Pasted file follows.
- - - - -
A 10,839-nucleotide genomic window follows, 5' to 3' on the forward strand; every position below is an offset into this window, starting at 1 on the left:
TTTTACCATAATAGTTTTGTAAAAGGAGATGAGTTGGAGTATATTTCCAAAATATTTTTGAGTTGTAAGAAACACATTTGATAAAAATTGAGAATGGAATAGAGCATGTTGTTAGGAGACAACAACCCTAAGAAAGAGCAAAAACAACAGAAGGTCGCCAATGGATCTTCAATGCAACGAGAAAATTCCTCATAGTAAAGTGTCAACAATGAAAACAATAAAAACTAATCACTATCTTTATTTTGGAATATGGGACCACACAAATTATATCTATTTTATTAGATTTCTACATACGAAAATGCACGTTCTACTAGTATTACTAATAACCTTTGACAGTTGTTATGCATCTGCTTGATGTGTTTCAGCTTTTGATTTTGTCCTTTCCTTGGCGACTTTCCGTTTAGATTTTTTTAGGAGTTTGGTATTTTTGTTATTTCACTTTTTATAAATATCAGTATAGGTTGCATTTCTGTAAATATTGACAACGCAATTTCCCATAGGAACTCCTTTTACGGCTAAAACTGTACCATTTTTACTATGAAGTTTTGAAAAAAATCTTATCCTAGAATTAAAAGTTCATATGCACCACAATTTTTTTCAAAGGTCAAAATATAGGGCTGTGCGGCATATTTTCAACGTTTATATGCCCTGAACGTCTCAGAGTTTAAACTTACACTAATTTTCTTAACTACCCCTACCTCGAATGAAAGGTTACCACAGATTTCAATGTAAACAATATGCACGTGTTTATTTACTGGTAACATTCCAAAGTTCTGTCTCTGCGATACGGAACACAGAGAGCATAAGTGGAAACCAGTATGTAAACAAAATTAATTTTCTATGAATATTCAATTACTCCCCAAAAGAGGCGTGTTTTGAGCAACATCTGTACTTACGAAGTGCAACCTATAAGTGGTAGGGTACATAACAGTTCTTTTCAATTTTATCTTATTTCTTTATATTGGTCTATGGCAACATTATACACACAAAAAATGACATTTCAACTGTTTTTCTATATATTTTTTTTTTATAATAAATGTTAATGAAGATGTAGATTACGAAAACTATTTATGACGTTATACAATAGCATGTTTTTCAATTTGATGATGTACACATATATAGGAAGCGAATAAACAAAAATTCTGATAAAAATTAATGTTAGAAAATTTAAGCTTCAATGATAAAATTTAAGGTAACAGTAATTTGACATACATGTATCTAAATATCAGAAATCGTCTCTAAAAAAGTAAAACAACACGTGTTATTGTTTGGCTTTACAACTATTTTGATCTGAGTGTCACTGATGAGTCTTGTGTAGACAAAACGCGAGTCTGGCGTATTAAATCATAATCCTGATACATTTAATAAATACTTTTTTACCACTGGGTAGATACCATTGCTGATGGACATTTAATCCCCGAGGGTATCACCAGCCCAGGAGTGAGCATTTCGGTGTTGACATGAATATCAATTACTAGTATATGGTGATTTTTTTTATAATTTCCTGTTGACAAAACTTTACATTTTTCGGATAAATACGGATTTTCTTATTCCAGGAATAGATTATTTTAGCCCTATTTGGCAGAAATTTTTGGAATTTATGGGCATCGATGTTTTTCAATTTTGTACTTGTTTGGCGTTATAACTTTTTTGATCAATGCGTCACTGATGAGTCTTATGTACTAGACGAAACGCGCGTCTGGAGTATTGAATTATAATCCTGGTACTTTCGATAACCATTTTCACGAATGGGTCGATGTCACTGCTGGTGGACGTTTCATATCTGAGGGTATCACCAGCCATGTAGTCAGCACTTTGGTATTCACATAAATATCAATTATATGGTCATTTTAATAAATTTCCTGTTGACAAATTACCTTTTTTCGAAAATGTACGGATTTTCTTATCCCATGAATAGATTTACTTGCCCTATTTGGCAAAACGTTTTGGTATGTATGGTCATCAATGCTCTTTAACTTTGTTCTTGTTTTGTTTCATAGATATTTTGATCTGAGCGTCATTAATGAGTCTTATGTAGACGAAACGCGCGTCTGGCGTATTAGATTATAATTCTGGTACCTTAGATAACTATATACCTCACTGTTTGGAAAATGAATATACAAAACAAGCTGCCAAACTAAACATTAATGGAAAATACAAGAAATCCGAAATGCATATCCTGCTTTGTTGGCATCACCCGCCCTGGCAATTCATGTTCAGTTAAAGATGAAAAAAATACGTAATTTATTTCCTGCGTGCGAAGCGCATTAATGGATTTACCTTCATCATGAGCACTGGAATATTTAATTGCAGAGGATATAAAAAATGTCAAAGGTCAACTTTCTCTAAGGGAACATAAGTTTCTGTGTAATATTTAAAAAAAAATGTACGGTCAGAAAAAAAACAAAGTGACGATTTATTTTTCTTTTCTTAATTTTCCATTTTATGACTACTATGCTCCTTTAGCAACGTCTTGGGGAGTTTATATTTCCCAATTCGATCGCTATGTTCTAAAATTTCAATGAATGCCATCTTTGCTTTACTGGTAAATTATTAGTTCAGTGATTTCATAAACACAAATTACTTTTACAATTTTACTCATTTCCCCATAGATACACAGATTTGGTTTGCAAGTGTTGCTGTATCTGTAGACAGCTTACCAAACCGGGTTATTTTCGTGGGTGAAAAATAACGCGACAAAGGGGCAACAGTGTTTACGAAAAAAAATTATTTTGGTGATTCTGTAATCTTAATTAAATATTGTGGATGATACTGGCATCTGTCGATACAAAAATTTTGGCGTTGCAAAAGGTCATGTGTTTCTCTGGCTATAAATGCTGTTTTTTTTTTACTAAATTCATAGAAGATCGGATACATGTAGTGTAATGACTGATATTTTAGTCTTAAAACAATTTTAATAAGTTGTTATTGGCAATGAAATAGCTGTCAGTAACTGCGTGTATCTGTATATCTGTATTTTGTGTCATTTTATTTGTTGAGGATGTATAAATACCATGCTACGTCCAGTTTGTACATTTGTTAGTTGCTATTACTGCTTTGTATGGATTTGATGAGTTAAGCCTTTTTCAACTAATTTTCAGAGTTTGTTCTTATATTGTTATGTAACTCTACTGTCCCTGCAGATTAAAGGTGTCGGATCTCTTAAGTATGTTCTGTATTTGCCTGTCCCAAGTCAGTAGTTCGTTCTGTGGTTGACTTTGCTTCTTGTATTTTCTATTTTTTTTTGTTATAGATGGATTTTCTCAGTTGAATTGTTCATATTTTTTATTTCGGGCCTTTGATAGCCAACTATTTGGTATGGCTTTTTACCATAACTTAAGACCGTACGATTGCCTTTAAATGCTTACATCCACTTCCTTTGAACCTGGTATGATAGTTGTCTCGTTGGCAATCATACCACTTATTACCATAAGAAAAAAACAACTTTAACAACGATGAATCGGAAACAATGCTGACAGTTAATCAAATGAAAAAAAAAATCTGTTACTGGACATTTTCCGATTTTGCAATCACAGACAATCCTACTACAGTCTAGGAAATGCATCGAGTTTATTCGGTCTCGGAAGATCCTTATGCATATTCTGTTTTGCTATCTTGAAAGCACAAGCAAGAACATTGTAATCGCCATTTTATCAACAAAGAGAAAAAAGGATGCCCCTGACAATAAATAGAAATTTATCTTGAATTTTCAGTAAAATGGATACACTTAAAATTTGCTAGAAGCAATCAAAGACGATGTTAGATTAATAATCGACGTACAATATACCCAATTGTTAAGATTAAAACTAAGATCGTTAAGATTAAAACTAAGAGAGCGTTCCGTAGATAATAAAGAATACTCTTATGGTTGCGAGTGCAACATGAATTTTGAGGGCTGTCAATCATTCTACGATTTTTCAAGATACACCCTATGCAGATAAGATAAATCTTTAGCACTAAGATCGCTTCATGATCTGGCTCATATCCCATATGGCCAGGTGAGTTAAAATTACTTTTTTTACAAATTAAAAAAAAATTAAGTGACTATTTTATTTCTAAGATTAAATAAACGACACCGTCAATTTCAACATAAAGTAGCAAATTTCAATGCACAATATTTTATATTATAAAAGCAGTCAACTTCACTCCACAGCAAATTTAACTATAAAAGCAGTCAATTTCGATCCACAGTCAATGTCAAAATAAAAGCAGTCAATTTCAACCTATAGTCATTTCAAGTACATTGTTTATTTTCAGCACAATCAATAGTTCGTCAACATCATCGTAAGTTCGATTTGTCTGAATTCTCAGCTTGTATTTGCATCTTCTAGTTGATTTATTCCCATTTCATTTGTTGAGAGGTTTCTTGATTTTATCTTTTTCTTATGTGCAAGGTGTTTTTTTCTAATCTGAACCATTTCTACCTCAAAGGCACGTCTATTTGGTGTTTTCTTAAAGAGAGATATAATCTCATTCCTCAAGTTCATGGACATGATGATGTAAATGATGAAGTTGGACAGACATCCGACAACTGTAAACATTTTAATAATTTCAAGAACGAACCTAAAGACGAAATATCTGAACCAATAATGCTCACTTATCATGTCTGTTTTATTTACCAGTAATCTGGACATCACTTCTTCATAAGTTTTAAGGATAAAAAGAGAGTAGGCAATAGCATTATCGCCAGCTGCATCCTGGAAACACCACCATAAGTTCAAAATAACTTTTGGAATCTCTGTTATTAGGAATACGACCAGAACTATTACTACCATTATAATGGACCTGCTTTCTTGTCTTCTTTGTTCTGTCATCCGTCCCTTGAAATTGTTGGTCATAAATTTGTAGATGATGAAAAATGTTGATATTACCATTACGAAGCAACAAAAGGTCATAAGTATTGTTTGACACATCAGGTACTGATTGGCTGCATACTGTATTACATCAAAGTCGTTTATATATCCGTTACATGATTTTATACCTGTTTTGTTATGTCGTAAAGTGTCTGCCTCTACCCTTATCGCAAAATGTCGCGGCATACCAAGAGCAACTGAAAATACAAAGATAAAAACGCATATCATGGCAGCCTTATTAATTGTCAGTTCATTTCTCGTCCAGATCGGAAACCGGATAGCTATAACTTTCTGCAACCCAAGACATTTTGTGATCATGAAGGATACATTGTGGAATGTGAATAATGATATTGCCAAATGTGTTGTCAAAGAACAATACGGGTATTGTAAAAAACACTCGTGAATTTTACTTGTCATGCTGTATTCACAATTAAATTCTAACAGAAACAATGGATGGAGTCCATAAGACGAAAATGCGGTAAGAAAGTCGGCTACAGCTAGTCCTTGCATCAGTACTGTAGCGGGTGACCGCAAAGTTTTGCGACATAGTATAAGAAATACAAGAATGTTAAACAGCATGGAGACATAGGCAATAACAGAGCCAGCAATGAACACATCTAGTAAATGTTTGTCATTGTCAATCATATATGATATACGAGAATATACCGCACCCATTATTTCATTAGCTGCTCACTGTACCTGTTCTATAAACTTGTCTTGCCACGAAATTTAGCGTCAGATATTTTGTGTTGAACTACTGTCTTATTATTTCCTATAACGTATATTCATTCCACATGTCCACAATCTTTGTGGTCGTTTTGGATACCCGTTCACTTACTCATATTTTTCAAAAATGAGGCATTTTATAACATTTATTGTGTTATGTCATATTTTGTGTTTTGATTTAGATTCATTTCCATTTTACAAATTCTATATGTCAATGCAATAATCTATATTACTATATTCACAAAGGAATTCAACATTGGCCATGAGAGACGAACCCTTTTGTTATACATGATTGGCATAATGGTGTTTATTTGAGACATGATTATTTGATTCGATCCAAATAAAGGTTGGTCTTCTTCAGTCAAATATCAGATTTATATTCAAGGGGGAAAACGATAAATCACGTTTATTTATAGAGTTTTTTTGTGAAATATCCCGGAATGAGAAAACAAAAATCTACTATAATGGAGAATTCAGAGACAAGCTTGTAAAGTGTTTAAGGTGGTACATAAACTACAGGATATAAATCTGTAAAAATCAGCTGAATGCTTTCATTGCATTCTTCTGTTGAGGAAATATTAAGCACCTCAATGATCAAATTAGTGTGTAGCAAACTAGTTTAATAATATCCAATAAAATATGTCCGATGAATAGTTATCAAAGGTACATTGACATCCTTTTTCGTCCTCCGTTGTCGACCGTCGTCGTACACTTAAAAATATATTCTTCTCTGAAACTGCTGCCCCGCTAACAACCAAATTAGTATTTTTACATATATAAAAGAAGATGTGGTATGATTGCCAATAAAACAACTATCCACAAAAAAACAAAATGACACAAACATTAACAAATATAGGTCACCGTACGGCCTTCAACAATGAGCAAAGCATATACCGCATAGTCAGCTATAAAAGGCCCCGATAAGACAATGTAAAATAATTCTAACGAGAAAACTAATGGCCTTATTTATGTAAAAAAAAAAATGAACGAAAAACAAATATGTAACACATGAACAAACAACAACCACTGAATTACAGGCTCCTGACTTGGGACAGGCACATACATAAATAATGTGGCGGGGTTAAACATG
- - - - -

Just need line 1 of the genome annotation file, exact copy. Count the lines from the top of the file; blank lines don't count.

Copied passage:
A 10,839-nucleotide genomic window follows, 5' to 3' on the forward strand; every position below is an offset into this window, starting at 1 on the left: